Side effects of chemotherapy for primary brain tumours

Chemotherapy can cause side effects. Your doctor can prescribe medicines to control some of these. Your nurse will also give you advice. Always tell them about your side effects.

Chemotherapy can reduce the number of white blood cells making you more at risk of getting an infection. If you have a high temperature or any signs of infection, contact the hospital straight away. It can also reduce the number of red blood cells making you feel tired and breathless. If the drugs reduce the platelet cells in your blood, you may bruise or bleed more easily. You will have blood tests before treatment to make sure your cells have recovered.

Feeling sick is another side effect but your doctor can give you anti-sickness drugs. Tiredness is very common. Try to pace yourself and get plenty of rest. It’s unusual to lose all your hair with the chemotherapy drugs used but your hair may become thinner.

If you are worried about the effects of chemotherapy on your fertility, talk to your specialist before treatment starts. You need to use effective contraception during chemotherapy.

Can you spare 5 minutes to help us improve our information about brain cancer? Please fill in our brain tumours information survey

Side effects of chemotherapy

Chemotherapy can cause side effects. These can often be managed or controlled with drugs and usually gradually improve after treatment has finished. Different drugs cause different side effects. Your cancer doctor or nurse will explain what to expect in your situation.

The main side effects are described here, as well as some ways to reduce or control them. You may get some of these side effects but you are very unlikely to get them all. Always tell your cancer doctor or nurse about any side effects so they can help.

Risk of infection

This treatment can reduce the number of white blood cells in your blood. These cells fight infection. If the number of white blood cells is low, you are more likely to get an infection. A low white blood cell count is called neutropenia.

If you have an infection, it is important to treat it as soon as possible. Contact the hospital straight away on the 24-hour contact number you have if:

  • your temperature goes over 37.5°C (99.5°F)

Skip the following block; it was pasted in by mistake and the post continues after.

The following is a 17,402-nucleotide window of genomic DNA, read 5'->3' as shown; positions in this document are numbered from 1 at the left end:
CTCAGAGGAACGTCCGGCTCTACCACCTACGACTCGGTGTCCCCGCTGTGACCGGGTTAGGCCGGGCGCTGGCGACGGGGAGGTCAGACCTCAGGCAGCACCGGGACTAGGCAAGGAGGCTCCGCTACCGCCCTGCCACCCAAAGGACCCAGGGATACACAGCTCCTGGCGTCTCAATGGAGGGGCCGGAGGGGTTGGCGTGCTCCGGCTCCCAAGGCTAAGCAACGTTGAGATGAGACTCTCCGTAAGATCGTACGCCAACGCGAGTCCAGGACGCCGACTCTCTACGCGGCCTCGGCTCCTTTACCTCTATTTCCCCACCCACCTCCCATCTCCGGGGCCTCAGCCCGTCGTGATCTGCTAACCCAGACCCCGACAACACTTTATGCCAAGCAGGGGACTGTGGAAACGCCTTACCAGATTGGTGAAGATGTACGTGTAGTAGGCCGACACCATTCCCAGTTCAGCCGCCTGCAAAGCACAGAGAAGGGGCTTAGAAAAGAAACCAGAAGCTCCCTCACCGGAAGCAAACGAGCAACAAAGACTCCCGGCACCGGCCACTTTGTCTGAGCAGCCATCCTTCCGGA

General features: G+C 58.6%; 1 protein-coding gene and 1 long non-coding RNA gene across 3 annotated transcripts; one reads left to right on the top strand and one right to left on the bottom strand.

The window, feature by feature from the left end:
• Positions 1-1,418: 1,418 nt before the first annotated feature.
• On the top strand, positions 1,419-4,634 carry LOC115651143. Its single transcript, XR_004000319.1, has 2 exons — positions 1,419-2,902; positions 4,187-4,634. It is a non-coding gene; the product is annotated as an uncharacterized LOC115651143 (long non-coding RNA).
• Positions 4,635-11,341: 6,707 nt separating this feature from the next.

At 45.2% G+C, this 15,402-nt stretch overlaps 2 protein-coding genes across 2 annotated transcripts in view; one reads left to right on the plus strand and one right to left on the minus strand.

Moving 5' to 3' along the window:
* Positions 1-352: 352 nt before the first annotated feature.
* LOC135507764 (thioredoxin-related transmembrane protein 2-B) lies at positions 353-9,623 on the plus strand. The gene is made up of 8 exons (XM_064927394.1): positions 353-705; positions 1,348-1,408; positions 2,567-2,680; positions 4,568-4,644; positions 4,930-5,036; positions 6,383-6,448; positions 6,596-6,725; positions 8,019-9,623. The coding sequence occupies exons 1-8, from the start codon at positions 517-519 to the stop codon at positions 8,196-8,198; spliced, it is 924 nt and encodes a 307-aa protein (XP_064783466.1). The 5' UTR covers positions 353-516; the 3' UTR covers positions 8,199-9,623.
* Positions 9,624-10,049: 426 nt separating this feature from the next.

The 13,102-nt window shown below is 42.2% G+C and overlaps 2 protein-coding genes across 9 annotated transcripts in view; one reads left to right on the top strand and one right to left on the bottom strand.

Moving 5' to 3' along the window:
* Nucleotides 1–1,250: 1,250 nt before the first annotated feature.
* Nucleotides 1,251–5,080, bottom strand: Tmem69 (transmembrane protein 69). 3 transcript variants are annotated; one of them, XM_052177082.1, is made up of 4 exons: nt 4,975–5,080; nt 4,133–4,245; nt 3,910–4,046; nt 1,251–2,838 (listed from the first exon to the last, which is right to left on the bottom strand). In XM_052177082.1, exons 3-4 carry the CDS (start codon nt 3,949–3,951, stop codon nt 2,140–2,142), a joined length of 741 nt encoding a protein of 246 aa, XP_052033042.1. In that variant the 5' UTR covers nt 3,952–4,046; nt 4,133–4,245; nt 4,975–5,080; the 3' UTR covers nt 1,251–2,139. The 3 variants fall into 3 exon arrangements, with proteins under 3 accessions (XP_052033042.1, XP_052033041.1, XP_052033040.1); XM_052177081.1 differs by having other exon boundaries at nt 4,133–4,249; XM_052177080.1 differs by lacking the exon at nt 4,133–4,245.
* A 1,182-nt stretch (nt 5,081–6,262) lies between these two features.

• you suddenly feel unwell, even with a normal temperature
  • you have symptoms of an infection.

Symptoms of an infection include:

  • feeling shivery
  • a sore throat
  • a cough
  • diarrhoea
  • needing to pass urine often.

It is important to follow any specific advice your cancer treatment team gives you.

The number of white blood cells will usually return to normal before your next treatment. You will have a blood test before having more treatment. If your white blood cell count is low, your doctor may delay your treatment for a short time.

Anaemia (reduced number of red blood cells)

Chemotherapy may reduce the number of red blood cells (haemoglobin) in your blood. A low level of red blood cells is known as anaemia, which can make you feel very tired and lethargic. You may also become breathless.

Bruising and bleeding

Platelets are cells that help the blood to clot. If the number of platelets in your blood is reduced, you may bruise very easily or bleed more than usual from minor cuts or grazes. Tell your hospital doctor or nurse about this. Contact them straight away if you have nosebleeds, bleeding gums or tiny red or purple spots on the skin (called petechiae).

Feeling sick (nausea) and vomiting

Some chemotherapy drugs can make you feel sick (nauseated) or possibly be sick (vomit). Your cancer specialist will prescribe anti-sickness (anti-emetic) drugs to prevent this. Let your doctor or nurse know if your anti-sickness drugs are not helping, as there are different types you can try.

Tiredness (fatigue)

You are likely to become more tired as treatment goes on and you will have to take things slowly. Try to pace yourself and save your energy for things that you want to do or that need doing. Balance rest with some physical activity – even going for short walks will help you to feel less tired. We have more information about fatigue that may help. 

Hair loss

The chemotherapy drugs used to treat brain tumours may cause hair thinning. Complete hair loss is uncommon. Hair starts to grow back within about three to six months of the end of treatment. Your nurse can give you advice about coping with hair loss and how to look after your scalp. We have more information on coping with hair loss.

Effects of chemotherapy on fertility


Your doctor will advise you not to become pregnant or father a child while having chemotherapy. This is because the drugs may harm a developing baby. It’s important to use contraception during and for a few months after chemotherapy. You can discuss this with your doctor or specialist nurse.

Protecting your partner

If you have sex in the first couple of days of having chemotherapy, you need to use a condom. This is to protect your partner in case there is any chemotherapy in semen or vaginal fluid. Cancer cannot be passed on to your partner and sex won’t make the cancer worse.


Unfortunately, some chemotherapy drugs can cause infertility. Infertility is the inability to become pregnant or to father a child. This may be temporary or permanent, depending on the treatment that you have.

It is important to discuss your infertility risk with your cancer doctor before you start chemotherapy. If you have a partner, it’s a good idea to include them in this discussion. We have information about the effects of cancer treatment on fertility for women and men.

Back to Side effects of chemotherapy

Late effects of chemotherapy

Late effects are side effects you still have six months after chemotherapy, or side effects that begin years later.